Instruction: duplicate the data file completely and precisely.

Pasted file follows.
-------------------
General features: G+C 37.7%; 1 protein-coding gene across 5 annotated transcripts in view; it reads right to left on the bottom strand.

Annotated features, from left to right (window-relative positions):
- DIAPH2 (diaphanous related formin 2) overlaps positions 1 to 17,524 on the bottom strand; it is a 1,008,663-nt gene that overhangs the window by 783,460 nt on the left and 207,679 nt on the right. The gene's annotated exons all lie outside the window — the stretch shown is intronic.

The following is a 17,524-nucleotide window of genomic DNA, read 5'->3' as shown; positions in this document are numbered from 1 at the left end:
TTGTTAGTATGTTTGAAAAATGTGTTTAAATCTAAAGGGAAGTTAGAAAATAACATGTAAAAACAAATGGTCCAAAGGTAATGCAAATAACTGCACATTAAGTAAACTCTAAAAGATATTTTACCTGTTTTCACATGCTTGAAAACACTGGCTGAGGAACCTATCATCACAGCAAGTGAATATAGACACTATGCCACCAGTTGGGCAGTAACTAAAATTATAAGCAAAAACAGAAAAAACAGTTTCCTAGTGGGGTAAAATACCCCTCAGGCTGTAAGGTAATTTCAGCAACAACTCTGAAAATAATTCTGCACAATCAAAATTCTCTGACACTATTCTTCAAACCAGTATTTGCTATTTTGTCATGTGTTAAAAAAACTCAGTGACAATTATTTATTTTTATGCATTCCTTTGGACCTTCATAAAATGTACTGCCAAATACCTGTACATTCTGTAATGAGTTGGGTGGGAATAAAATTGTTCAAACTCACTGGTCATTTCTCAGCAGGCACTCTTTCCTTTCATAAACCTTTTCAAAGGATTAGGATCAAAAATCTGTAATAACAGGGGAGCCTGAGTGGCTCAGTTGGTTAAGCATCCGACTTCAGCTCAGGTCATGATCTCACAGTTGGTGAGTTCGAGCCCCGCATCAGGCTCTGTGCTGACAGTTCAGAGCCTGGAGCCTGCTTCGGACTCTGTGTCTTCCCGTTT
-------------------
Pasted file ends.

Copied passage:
General features: G+C 37.7%; 1 protein-coding gene across 5 annotated transcripts in view; it reads right to left on the bottom strand.

Annotated features, from left to right (window-relative positions):
- DIAPH2 (diaphanous related formin 2) overlaps positions 1 to 17,524 on the bottom strand; it is a 1,008,663-nt gene that overhangs the window by 783,460 nt on the left and 207,679 nt on the right. The gene's annotated exons all lie outside the window — the stretch shown is intronic.

The following is a 17,524-nucleotide window of genomic DNA, read 5'->3' as shown; positions in this document are numbered from 1 at the left end:
TTGTTAGTATGTTTGAAAAATGTGTTTAAATCTAAAGGGAAGTTAGAAAATAACATGTAAAAACAAATGGTCCAAAGGTAATGCAAATAACTGCACATTAAGTAAACTCTAAAAGATATTTTACCTGTTTTCACATGCTTGAAAACACTGGCTGAGGAACCTATCATCACAGCAAGTGAATATAGACACTATGCCACCAGTTGGGCAGTAACTAAAATTATAAGCAAAAACAGAAAAAACAGTTTCCTAGTGGGGTAAAATACCCCTCAGGCTGTAAGGTAATTTCAGCAACAACTCTGAAAATAATTCTGCACAATCAAAATTCTCTGACACTATTCTTCAAACCAGTATTTGCTATTTTGTCATGTGTTAAAAAAACTCAGTGACAATTATTTATTTTTATGCATTCCTTTGGACCTTCATAAAATGTACTGCCAAATACCTGTACATTCTGTAATGAGTTGGGTGGGAATAAAATTGTTCAAACTCACTGGTCATTTCTCAGCAGGCACTCTTTCCTTTCATAAACCTTTTCAAAGGATTAGGATCAAAAATCTGTAATAACAGGGGAGCCTGAGTGGCTCAGTTGGTTAAGCATCCGACTTCAGCTCAGGTCATGATCTCACAGTTGGTGAGTTCGAGCCCCGCATCAGGCTCTGTGCTGACAGTTCAGAGCCTGGAGCCTGCTTCGGACTCTGTGTCTTCCCGTTT